B) You're kidding me on the cost of XTR vs the cost of SRAM X.0. The Shimano XTR shifter alone is $400 for hydro disc brakes. $310 for cable actuated. The Derailleur is $120.

    XTR Discs are $120 per axle. And you're stuck with Shimano.


    A SRAM X.0 derailleur and shifter package costs $190 on Pricepoint.

    Hmmm

    XTR
    ---------------
    $400 Hydro STI shifters
    $120 Derailleur
    $240 Brakes (2 axles)
    ------------
    $760


    SRAM
    ---------------
    $190 Shifters and Derailleur
    $240 Juicy 5 Brakes (2 axles)
    ---------
    $430


    We could argue about Juicy 5 vs Shimano XTR all day. But you can't put Shimano XTR against Juicy 7s because Shimano doesn't have the contact point adjustment like the Juicy 7s.

    As far as the 2006 stuff goes, it's not out in retailers yet.
    2006 X.0 derrailleur $200
    2006 X.0 triggers $200
    High end disc brakes ~ $200 or + per wheel
    New Sram pricing policy,no advertising under msrp, just like shimano.

    Total = over $760.
    Regardless of whether it was a few bucks more or less we are no longer taking peanuts here. Sram is or has become as out of this world expensive as the big S.

  25. #25
    willtsmith_nwi
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    Let's think about this for a second ...

    Quote Originally Posted by Hecubus
    "If the direction was the problem, why not simply switch the spring direction on the front derailleur???? "

    Because its more practical to do it in the rear than in the front. Rear cogs are smaller and spaced closey together enough in size that the ramps can catch right away with small amounts of spring force. In the front, the rings jump so greatly in size there is no ramp overlap. It would require an inmensly heavier spring to be able to move the chain with enough force for the ramps to even begin to catch. This would also have the side effect of making shifting horribly heavy in the other direction to overcome the spring.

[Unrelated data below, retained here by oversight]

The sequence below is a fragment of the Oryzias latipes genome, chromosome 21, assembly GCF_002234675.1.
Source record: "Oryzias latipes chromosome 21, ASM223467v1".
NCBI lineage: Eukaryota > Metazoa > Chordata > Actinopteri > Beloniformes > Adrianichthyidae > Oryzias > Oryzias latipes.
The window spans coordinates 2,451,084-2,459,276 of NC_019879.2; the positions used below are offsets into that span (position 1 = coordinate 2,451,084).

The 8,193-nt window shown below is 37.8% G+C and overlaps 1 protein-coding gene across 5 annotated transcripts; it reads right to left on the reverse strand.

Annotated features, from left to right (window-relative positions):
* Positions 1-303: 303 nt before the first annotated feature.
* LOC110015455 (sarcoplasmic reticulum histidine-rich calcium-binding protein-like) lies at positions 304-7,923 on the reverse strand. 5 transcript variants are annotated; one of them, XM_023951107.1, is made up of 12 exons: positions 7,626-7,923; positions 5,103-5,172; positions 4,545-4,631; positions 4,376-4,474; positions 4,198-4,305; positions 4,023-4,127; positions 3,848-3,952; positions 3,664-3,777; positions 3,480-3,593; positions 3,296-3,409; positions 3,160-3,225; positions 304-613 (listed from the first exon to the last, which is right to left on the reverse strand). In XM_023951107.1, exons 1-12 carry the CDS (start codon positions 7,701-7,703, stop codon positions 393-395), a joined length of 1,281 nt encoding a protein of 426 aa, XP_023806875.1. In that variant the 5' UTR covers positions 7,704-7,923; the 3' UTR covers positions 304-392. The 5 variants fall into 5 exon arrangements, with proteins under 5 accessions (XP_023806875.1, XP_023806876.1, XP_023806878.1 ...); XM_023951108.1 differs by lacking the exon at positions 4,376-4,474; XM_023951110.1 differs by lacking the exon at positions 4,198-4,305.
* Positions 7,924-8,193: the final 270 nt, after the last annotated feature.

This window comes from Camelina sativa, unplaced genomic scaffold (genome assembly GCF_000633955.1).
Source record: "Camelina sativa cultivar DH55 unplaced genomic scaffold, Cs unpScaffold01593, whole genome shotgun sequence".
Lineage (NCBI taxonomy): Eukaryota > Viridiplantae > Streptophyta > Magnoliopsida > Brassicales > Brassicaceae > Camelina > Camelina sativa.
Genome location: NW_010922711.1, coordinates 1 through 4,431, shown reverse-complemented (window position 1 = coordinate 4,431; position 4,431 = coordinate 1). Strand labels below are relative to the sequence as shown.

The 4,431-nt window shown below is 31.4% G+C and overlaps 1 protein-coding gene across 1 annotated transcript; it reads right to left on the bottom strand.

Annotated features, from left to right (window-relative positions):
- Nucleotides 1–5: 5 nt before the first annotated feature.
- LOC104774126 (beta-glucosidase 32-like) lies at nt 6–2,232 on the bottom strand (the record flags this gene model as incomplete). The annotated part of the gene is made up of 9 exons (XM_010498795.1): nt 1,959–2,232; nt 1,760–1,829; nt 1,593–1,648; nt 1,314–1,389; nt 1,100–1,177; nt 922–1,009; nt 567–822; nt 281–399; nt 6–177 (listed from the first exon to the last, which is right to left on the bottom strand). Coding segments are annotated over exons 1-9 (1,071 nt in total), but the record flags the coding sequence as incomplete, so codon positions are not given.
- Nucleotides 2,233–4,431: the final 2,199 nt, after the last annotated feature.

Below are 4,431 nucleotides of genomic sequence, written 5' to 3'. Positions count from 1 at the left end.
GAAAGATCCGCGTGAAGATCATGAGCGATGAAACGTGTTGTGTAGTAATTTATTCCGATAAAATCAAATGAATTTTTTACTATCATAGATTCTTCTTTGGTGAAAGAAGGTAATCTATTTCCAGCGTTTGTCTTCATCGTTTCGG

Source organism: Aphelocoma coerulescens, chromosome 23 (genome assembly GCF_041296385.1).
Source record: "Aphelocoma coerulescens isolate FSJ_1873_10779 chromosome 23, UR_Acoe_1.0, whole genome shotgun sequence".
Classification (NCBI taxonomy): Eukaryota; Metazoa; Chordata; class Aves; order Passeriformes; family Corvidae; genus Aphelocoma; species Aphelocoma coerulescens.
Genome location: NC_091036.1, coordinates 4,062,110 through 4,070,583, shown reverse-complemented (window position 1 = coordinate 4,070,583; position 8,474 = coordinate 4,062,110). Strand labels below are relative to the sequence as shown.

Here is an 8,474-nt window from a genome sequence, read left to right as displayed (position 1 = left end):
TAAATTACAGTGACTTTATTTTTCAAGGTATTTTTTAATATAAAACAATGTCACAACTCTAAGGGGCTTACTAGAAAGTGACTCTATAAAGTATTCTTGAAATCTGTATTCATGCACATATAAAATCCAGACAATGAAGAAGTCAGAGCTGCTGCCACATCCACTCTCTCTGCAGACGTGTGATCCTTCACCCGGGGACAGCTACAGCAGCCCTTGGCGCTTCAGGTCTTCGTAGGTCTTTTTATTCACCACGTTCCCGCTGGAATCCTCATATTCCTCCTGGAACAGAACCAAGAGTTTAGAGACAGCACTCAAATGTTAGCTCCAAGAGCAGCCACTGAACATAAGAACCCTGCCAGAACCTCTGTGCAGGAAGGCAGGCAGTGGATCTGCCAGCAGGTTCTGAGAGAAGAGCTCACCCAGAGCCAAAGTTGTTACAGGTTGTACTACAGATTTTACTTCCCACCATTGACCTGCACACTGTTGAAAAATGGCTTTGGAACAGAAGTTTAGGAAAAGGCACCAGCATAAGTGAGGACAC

"Or ... you could swap around the trigger action on either derailleur to make it work the same????"

    Well sure you could. The difference is by doing it in the derrailleur all you need to do is invert the way the spring attaches to the parallelograms. In the case of the shifterts you need to redesign and reengineer the entire shifthing mechanism to work the other way around. It would also negate the advantages of having the spring work in RR mode.

    "If Shimano was so worried about beginners, they'd put Rapid Rise into their lowest lines along with backwards throttle shifters that they put on comfy bikes. They would also reverse the pull direction on their internally geared hubs."

    Shimano works by trickle down. My guess its only a matter of time. Pull direction on internally geared hubs is rather irrelevant since there is no derrailleur issues to take inot account and generally no front rings to match the movement.

    "Honestly, I really don't think it matters because these are all conditioned movements anyway. Most people shift the rear derailleur most of the time. You'll NEVER catch a beginner switching to a separate ring to crossing up the chainline.

    Your typical XTR users KNOW how to use a bike already. They don't need Shimano teaching them a newer "better" system"

    Thats what I said its all a matter of conditioning.
    However, STI shifting is not exclusive of XTR. There are now XT, LX, and saint, and you can bet there will be plenty of newbies buying XT and LX bikes (n some XTR). Never take for granted what a newbie will or will not do. Many actually don't use the fron't much because they simply don't understand how it works in relation the rear, one of the issue somewhat addressed.

    So as opposed to changing the directions around so that the expensive rear derailleurs have to change ... why not change the direction in the FRONT derailleur. That is, if you think that ergonomics is a motivating factor???

    And if it IS a motivating factor, than they would be pushing this "innovation" to the meat of the bicycle buying public ... the COMFY bikes (along with their Revo Shift SRAM knockoffs).

    The direction of the derailleurs challenged me for about a week. Then I got used to it. And I'm rather fond to the notion of "grabbing bigger gears" whether that be with a throttle or a thumb.

    OH BTW, if SRAM has a "top down" model, why didn't they introduce Revo-Shift and internally geared hubs in XTR and then move it progressively down until it reached the comfort bikes????